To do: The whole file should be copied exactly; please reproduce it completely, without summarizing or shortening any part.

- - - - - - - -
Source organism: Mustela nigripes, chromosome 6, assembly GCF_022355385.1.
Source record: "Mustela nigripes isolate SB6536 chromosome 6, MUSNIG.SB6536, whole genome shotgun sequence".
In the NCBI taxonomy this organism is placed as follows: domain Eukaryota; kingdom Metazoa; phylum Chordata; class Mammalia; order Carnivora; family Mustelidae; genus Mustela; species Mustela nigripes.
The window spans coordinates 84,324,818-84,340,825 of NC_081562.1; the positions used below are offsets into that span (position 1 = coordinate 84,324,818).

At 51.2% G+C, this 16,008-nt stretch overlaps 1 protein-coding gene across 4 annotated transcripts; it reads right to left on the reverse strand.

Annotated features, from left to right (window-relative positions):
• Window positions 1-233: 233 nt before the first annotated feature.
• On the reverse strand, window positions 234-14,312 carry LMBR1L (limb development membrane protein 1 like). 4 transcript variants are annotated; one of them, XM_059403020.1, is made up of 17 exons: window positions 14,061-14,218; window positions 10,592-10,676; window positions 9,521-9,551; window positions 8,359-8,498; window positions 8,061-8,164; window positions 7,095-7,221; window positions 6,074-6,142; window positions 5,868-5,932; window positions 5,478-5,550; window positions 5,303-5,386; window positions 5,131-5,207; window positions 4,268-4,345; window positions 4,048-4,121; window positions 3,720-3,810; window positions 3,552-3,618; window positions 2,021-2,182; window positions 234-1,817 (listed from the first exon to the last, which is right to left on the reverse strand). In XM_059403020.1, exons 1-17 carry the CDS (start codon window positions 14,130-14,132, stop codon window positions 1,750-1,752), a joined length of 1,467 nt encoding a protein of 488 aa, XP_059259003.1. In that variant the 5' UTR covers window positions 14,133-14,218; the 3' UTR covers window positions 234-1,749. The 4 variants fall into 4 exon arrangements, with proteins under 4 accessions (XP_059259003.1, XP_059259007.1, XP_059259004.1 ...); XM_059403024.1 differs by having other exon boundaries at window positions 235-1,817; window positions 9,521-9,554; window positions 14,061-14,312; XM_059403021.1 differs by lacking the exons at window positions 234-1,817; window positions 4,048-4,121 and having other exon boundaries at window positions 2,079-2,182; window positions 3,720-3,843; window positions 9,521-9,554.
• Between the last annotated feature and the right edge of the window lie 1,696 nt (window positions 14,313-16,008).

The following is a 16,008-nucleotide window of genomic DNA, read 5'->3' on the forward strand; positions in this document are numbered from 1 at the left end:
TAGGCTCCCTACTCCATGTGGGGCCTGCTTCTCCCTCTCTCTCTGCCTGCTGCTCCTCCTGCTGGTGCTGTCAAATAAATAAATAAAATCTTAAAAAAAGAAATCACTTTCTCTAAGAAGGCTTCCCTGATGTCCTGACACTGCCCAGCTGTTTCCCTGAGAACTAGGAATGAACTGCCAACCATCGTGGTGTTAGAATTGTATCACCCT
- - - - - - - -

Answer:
Source organism: Mustela nigripes, chromosome 6, assembly GCF_022355385.1.
Source record: "Mustela nigripes isolate SB6536 chromosome 6, MUSNIG.SB6536, whole genome shotgun sequence".
In the NCBI taxonomy this organism is placed as follows: domain Eukaryota; kingdom Metazoa; phylum Chordata; class Mammalia; order Carnivora; family Mustelidae; genus Mustela; species Mustela nigripes.
The window spans coordinates 84,324,818-84,340,825 of NC_081562.1; the positions used below are offsets into that span (position 1 = coordinate 84,324,818).

At 51.2% G+C, this 16,008-nt stretch overlaps 1 protein-coding gene across 4 annotated transcripts; it reads right to left on the reverse strand.

Annotated features, from left to right (window-relative positions):
• Window positions 1-233: 233 nt before the first annotated feature.
• On the reverse strand, window positions 234-14,312 carry LMBR1L (limb development membrane protein 1 like). 4 transcript variants are annotated; one of them, XM_059403020.1, is made up of 17 exons: window positions 14,061-14,218; window positions 10,592-10,676; window positions 9,521-9,551; window positions 8,359-8,498; window positions 8,061-8,164; window positions 7,095-7,221; window positions 6,074-6,142; window positions 5,868-5,932; window positions 5,478-5,550; window positions 5,303-5,386; window positions 5,131-5,207; window positions 4,268-4,345; window positions 4,048-4,121; window positions 3,720-3,810; window positions 3,552-3,618; window positions 2,021-2,182; window positions 234-1,817 (listed from the first exon to the last, which is right to left on the reverse strand). In XM_059403020.1, exons 1-17 carry the CDS (start codon window positions 14,130-14,132, stop codon window positions 1,750-1,752), a joined length of 1,467 nt encoding a protein of 488 aa, XP_059259003.1. In that variant the 5' UTR covers window positions 14,133-14,218; the 3' UTR covers window positions 234-1,749. The 4 variants fall into 4 exon arrangements, with proteins under 4 accessions (XP_059259003.1, XP_059259007.1, XP_059259004.1 ...); XM_059403024.1 differs by having other exon boundaries at window positions 235-1,817; window positions 9,521-9,554; window positions 14,061-14,312; XM_059403021.1 differs by lacking the exons at window positions 234-1,817; window positions 4,048-4,121 and having other exon boundaries at window positions 2,079-2,182; window positions 3,720-3,843; window positions 9,521-9,554.
• Between the last annotated feature and the right edge of the window lie 1,696 nt (window positions 14,313-16,008).

The following is a 16,008-nucleotide window of genomic DNA, read 5'->3' on the forward strand; positions in this document are numbered from 1 at the left end:
TAGGCTCCCTACTCCATGTGGGGCCTGCTTCTCCCTCTCTCTCTGCCTGCTGCTCCTCCTGCTGGTGCTGTCAAATAAATAAATAAAATCTTAAAAAAAGAAATCACTTTCTCTAAGAAGGCTTCCCTGATGTCCTGACACTGCCCAGCTGTTTCCCTGAGAACTAGGAATGAACTGCCAACCATCGTGGTGTTAGAATTGTATCACCCT